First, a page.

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[ih] vm vs. memory

    > From: Paul Vixie

    > an alternative to the pi/pa split

In a very large network, the path-selection system needs names (in the
general sense; 'addresses' are a class of names) which have topological
significance. That's from the math; that's the immovable rock.

If names are needed which have properties which conflict with that, you need
another namespace. That's the irresistable force.

    > it therefore alarms me mildly to be disagreeing with you here.

I'm not sure we disagree as much as you think...

    > the internet wasn't a wanted system. ...  an airplane that would have to
    > be launched unready, and then continuously rebuilt during flight. ...
    > ... it was therefore never possible, ever, anywhere, to authoritatively
    > "list those as requirements when you sit down"
    > ...
    > my own belief is that whatever we do next (ever), will be done from the
    > network as it then exists, and that "up front" never happened, and never
    > shall happen.

I don't disagree. But that doesn't mean we did as well as we could have - the
above being an example.

It was perfectly obvious _at the time_ that with only one namespace, immovable
objects were going to meet irresistable forces. But people preferred to, I
dunno, put their heads in the sand? I still don't really understand why people
didn't draw the appropriate conclusion - perhaps the pill was too big to

(Actual history interjection: shortly before the IPv6 process, a fellow member
of the IESG said something that I took be an aspersion on my character. Exactly
what it was, I no longer recall [perhaps Craig does, I talked to him about
what I should do]. It was something to the effect that some commercial people
were not keeping the Internet's best interests as their top priority, or
something like that. Anyway, that was kind of the last straw - I was already
terribly stressed out by other things - so I resigned from the IESG to prove
that the accusation was untrue. Needless to say, had I still been on the IESG
at the time of the IPv6 process, that design would _never_ have been accepted
- 'over my dead body'. Here's the kicker: some years later, chatting to the
person, I discovered he hadn't been talking about me at all! On such
accidents does the course of history turn!)

But back to doing architecture on a flying airplane...

The need to evolve a running system does prevent a severe challenge to the
architect. (Architects are usually given a blank sheet of paper, precisely so
they can draw what's _needed_, after an open-ended analysis of the whole
thing.) But after thinking about this for a while, I think one still needs to
perform much the same process, even for an evolving system: analyze the whole
system at a deep level, taking in mind what it needs to do.

The reason is that if you evolve a system _without understanding where you
want to wind up (with a coherent system, designed _as a system_), you'll wind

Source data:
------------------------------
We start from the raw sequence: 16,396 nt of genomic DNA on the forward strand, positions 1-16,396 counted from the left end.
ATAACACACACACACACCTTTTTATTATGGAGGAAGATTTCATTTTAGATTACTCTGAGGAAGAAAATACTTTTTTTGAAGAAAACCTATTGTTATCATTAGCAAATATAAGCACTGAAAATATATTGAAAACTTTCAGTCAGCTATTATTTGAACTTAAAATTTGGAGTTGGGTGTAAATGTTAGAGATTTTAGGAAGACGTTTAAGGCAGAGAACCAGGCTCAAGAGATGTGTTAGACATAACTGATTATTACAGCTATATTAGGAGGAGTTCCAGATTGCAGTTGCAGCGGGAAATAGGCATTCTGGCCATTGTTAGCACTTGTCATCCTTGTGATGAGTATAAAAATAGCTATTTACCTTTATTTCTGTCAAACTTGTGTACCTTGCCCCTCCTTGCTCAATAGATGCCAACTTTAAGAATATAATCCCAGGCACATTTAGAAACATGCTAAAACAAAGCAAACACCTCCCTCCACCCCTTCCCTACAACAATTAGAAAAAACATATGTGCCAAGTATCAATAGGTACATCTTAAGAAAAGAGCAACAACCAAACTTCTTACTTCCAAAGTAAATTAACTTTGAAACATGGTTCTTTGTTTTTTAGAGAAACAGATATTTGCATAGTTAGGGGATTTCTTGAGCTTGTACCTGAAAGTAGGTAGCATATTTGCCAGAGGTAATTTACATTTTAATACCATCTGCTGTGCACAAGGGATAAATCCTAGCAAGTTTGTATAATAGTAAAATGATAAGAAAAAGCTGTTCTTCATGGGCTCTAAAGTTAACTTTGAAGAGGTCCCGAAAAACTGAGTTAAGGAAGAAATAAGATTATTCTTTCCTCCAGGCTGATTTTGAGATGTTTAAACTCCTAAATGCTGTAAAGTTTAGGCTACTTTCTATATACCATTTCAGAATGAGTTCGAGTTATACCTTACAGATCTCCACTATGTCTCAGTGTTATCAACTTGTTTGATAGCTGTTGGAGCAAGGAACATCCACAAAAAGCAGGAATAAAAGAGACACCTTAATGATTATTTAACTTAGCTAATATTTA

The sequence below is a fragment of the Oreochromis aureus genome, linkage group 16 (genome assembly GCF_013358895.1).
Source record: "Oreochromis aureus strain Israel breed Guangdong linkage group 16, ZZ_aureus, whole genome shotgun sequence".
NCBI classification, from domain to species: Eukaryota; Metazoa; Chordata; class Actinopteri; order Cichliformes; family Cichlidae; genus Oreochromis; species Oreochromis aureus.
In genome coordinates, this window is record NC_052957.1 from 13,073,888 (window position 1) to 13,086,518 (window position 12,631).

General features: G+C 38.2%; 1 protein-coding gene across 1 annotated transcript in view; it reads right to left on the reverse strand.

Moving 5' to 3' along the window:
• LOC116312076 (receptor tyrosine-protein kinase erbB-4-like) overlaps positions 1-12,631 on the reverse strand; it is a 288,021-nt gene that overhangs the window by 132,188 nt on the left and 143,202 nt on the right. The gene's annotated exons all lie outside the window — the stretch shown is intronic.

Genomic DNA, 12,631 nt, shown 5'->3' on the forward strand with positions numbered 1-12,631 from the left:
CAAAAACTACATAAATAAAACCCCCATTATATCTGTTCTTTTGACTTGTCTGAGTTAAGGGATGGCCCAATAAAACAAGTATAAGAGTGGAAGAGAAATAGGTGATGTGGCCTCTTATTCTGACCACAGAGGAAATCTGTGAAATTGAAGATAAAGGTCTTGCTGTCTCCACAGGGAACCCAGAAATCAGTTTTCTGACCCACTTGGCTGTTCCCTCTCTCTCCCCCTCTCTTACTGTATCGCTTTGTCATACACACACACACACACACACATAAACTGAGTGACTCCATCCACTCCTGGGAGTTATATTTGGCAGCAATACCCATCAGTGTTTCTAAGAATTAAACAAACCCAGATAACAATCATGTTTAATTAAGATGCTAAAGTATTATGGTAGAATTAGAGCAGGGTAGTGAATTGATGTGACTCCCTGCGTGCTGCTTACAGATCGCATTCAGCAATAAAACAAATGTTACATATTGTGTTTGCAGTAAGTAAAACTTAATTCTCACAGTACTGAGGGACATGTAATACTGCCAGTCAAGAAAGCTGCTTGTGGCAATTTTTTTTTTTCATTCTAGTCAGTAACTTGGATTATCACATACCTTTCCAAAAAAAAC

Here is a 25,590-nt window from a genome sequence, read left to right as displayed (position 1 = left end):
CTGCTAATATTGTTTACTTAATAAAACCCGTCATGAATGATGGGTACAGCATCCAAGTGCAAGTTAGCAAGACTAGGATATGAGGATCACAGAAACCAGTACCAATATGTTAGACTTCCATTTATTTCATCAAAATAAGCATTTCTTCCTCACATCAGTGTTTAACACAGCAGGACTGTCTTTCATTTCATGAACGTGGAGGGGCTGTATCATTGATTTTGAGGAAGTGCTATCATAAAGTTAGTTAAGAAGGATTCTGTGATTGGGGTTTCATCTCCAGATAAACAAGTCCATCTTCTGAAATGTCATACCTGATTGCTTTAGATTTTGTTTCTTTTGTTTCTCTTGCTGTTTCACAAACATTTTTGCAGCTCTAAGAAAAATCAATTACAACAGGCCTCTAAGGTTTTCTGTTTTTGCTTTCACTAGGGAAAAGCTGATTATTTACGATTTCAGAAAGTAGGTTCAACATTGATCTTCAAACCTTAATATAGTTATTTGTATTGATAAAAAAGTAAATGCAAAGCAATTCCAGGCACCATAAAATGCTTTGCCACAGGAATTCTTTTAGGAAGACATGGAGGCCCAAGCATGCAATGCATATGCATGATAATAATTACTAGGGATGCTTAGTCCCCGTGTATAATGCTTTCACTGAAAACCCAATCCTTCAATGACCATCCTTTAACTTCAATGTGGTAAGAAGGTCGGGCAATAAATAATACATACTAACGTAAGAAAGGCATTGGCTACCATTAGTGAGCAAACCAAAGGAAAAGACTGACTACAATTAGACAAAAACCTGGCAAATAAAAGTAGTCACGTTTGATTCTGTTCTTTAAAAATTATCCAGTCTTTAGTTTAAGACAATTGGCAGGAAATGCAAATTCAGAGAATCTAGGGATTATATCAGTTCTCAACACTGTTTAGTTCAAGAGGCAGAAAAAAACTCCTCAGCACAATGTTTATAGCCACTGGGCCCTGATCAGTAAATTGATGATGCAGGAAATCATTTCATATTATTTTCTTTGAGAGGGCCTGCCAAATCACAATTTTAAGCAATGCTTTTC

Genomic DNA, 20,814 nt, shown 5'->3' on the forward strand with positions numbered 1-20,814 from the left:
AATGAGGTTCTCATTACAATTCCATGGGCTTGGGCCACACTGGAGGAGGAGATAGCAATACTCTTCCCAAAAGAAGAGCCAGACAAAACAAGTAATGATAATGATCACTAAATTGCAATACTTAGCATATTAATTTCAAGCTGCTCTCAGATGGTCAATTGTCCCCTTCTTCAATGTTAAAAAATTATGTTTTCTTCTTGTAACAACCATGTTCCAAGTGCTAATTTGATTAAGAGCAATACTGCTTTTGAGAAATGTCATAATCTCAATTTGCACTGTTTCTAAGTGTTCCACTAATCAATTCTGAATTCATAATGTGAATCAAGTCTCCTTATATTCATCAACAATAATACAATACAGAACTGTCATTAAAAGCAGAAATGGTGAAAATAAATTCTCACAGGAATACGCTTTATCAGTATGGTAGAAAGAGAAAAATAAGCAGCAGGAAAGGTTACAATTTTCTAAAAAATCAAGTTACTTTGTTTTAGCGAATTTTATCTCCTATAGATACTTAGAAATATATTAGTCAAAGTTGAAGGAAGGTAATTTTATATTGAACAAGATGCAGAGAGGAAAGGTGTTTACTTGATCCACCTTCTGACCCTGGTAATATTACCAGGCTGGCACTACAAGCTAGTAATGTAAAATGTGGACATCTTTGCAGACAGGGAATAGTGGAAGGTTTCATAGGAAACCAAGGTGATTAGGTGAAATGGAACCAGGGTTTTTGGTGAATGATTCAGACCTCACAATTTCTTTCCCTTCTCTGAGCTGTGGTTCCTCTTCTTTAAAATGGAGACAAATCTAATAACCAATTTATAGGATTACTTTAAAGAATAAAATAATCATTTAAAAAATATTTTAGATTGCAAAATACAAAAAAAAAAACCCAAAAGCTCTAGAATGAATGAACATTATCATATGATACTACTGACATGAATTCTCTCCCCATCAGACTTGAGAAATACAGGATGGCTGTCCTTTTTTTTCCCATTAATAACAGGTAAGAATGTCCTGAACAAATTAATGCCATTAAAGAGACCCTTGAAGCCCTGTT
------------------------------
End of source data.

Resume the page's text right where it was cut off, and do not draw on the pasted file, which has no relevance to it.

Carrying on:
up with a convoluted cancer that doesn't do a lot of what you want it to.

(There's some aphorism, along the line of 'a journey of a thousand miles
starts with a single step', that catches this idea of 'if you don't know where
you're going, you probably won't get there', but my mind can't recall it at
the moment.)

So, yes, in an evolving system like the Internet, one may not have all the
requirements in hand at any point, _but_ at any point in time, one should have

- i) the requirements, as best they are understood at the time
- ii) an overall system architecture which meets those goals, starting with
  'how many namespaces are there, and what are their semantics'
- iii) a plan for how to evolve the system to get there, from where you are

Of course, the list of requirements will change over time, which will have
ripple-down consequences through the next stages; but note that things like
the second step should are planning 30-50 years out, so if that gets changed,
because of the time lag, you're changing stuff that hasn't happened yet. (And
the third step probably covers a 10-20 year timeframe; the thought being that
at the end of that process, you'll have a system which is good for the 50 year

Will things happen exactly according to that plan? No, of course things change
(e.g. disruptive technology) in ways one can't forsee. But if one has
correctly understood the fundamentals, those don't change. (We still have
stacks, procedures, etc - because the fundamentals there were correctly
understood.) So the plan has to adapt and evolve. (Corby said something to
this effect in his Multics appraisal paper, about how a system needs a rudder,
so you can change course.)

But unless you know where you're going, you won't get there.

There is no evidence known to me that the I* community ever had anything like
this. I did some on my own, but that's not very effective. I consider this
professional nonfeasance on the part of the Internet engineering commmunity,
but that's water over the dam now.

    > Neither the Internet nor the DNS can be stopped and restarted, nor
    > upgraded as a whole unit.  New features must always be introduced in a
    > way that is backward compatible and thus ``roll out'' incrementally.

Agree 100%.

    > This is similar in concept to rebuilding an airplane while in flight
    > except with multiple teams working on different parts of the airplane at
    > the same time and without an agreed upon plan for the new design.

I can pretty much guarantee you that if you re-build a plane, _without some
overall plan as to what the result will be_, your plane will not work.